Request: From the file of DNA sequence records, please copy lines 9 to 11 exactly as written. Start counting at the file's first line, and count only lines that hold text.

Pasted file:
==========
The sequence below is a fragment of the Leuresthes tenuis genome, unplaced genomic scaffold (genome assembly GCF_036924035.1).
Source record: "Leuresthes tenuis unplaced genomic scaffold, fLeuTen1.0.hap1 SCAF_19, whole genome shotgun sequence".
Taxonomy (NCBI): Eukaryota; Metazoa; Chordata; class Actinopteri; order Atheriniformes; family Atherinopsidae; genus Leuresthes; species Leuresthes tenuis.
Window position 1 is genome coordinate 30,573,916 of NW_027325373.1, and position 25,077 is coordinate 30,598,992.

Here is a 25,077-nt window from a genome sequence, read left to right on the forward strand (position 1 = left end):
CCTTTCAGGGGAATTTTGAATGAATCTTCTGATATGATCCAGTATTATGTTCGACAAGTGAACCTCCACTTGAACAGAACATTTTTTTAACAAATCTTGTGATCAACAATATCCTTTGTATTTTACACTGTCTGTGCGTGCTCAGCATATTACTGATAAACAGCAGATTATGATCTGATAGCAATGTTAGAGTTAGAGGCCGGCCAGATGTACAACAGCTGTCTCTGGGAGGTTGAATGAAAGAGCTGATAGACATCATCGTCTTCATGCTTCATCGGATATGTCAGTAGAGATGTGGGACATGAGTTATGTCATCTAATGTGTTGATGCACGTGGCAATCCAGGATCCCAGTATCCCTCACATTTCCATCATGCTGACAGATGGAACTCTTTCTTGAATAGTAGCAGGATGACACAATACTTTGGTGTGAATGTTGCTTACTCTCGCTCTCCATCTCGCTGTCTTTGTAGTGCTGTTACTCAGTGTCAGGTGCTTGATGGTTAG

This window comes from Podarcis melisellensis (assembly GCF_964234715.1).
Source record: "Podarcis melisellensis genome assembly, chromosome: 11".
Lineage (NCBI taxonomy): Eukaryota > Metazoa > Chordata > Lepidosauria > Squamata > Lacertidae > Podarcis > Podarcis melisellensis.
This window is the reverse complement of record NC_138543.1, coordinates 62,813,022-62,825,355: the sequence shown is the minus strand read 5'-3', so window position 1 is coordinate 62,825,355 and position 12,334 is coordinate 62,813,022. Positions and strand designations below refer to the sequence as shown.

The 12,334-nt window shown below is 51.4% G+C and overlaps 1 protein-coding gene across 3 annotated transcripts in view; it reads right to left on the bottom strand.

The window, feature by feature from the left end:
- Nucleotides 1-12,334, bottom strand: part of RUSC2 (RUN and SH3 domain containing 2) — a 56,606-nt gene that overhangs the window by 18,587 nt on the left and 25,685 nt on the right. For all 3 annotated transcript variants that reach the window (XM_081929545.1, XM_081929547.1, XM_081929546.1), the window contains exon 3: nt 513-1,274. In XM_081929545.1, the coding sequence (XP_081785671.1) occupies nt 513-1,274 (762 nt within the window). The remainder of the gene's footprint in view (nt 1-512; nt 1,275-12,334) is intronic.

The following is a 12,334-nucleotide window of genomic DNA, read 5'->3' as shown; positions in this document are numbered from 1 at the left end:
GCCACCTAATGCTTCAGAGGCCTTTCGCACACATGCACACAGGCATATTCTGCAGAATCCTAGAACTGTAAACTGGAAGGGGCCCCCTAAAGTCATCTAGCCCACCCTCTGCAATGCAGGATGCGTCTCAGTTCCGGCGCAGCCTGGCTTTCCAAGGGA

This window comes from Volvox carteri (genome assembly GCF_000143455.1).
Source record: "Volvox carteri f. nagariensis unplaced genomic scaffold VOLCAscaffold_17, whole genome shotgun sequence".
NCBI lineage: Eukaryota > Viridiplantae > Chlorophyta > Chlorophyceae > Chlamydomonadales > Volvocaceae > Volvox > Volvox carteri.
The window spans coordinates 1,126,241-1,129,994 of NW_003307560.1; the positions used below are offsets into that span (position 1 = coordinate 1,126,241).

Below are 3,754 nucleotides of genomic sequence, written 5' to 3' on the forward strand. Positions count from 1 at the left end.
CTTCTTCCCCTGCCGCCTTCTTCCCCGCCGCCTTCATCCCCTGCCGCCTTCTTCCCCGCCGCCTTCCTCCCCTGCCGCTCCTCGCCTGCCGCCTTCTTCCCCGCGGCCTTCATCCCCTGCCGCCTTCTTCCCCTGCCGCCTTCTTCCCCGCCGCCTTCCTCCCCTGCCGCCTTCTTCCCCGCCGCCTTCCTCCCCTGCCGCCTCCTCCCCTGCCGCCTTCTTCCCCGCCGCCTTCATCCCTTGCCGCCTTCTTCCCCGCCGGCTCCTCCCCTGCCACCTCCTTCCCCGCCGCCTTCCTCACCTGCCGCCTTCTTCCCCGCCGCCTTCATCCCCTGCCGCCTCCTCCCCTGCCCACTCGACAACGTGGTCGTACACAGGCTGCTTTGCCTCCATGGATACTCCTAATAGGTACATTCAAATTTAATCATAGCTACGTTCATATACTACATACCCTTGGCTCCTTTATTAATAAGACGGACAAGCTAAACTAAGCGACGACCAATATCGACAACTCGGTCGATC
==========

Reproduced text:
Lineage (NCBI taxonomy): Eukaryota > Metazoa > Chordata > Lepidosauria > Squamata > Lacertidae > Podarcis > Podarcis melisellensis.
This window is the reverse complement of record NC_138543.1, coordinates 62,813,022-62,825,355: the sequence shown is the minus strand read 5'-3', so window position 1 is coordinate 62,825,355 and position 12,334 is coordinate 62,813,022. Positions and strand designations below refer to the sequence as shown.

The 12,334-nt window shown below is 51.4% G+C and overlaps 1 protein-coding gene across 3 annotated transcripts in view; it reads right to left on the bottom strand.